Commodity Analysis

How to use gold-silver ratio as an investing tool

Akhil Nallamuthu | Updated on November 15, 2020 Published on November 15, 2020

Ratio can be a diversification tool within precious metals allocation

Gold-silver ratio, derived from the prices of the precious metals, is the relative value of one gram of gold to an equal weight of silver.

Simply put, gold price is divided by silver price to arrive at this number.

Taking the latest spot price of gold (₹50,738 per 10 grams and so, about ₹5,074 per gram) and silver (₹62,609 per one kg and so, ₹62.6 per gram) on the Multi Commodity Exchange (MCX), the gold-silver ratio is nearly 81.

Essentially, this means, by selling one gram of gold, 81 grams of silver can be purchased. The ratio goes up when the price of gold rises relative to that of the price of silver and vice-versa.

For instance, as an extension of the above example, say gold price rises to ₹5,500 per gram and silver price rises to ₹65 per gram. Now, the ratio would be little higher at about 85.

So, even as price of both the precious metals rose, the relatively better performance of gold lifted the ratio. Similarly, if silver outperforms gold, the ratio will come down. Notably, this ratio can change every day since price of both precious metals are influenced by market forces.

In general, when the ratio rises to extremely high levels because of better performance of gold, silver is expected to play the catch-up game at some point in the future. Consequently, the ratio drops.

Ratio as a strategy

Exchanging the metals physically is one way of trading the gold-silver ratio. Suppose an investor holds one gram of gold and say, the ratio reaches 100 (which is very high, historically speaking). The investor can opt to exchange one gram of gold for 100 grams of silver.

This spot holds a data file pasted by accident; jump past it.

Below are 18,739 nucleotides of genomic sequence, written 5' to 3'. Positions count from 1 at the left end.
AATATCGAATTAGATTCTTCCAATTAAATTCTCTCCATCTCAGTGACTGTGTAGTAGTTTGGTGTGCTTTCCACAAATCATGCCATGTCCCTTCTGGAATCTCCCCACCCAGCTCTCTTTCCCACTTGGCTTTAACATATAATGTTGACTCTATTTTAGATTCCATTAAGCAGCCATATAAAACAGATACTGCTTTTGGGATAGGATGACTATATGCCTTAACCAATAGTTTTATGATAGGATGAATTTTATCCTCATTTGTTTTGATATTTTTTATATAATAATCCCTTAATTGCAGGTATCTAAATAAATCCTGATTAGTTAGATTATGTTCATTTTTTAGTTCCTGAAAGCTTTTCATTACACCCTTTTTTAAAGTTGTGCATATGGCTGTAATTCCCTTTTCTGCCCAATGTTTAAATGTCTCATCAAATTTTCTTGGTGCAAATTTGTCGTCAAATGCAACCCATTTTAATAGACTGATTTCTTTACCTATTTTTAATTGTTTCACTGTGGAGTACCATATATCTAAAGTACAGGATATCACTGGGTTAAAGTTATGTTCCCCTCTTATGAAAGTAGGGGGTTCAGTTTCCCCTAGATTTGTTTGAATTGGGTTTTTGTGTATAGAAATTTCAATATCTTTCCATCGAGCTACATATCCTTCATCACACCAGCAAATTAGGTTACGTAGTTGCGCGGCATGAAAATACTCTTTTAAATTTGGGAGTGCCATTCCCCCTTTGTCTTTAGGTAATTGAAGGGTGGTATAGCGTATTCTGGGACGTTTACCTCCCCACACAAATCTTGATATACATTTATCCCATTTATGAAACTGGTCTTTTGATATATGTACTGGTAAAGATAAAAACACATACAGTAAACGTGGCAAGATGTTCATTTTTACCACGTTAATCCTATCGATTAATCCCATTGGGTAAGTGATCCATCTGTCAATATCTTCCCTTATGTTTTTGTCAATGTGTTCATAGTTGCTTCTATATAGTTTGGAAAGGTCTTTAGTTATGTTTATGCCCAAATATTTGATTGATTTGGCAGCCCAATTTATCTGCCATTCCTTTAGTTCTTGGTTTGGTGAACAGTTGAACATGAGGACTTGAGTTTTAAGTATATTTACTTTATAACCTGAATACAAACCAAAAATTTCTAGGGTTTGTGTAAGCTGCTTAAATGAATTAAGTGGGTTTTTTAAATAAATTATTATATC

Suppose the ratio falls back to 50, the investor can then probably exchange 100 grams of silver for 2 grams of gold. Here, the price of each commodity does not matter as the relative price movement is captured by the ratio. Here, the investor would have made gains in the form of additional one gram of gold.

Another method can be trading in futures contract. Assuming the ratio is at 100. The investor can sell gold futures contract and simultaneously buy equivalent quantity of silver futures contract. If the ratio drops to perceived low levels, say 50, both the futures contract can be liquidated. After netting off, the investor would have made monetary gains here, unlike in physical transaction.

Shortcoming

While the decision-making process is very simplified, trading the gold-silver ratio does have shortcomings. The major drawback is defining the extreme levels of the ratio.

Consider this: The ratio has been largely oscillating between 45 and 80 since 2000. But the rally in gold price triggered by Covid-19 propelled the ratio to a historical high of 117 in March. Rather than retracting back, if the ratio stays at extreme levels for prolonged period of time or rises even higher, the desired outcome may not be achieved.

The investor should have good understanding of the product that he/she chooses to trade based on gold-silver ratio. For instance, trading in futures contract requires understanding related to derivative products such as margin requirements and contractual obligations .

In essence, while the gold-silver ratio can be a great tool to trade in precious metals, it should not be used as a sole tool as there is no optimum or correct ratio.

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Published on November 15, 2020
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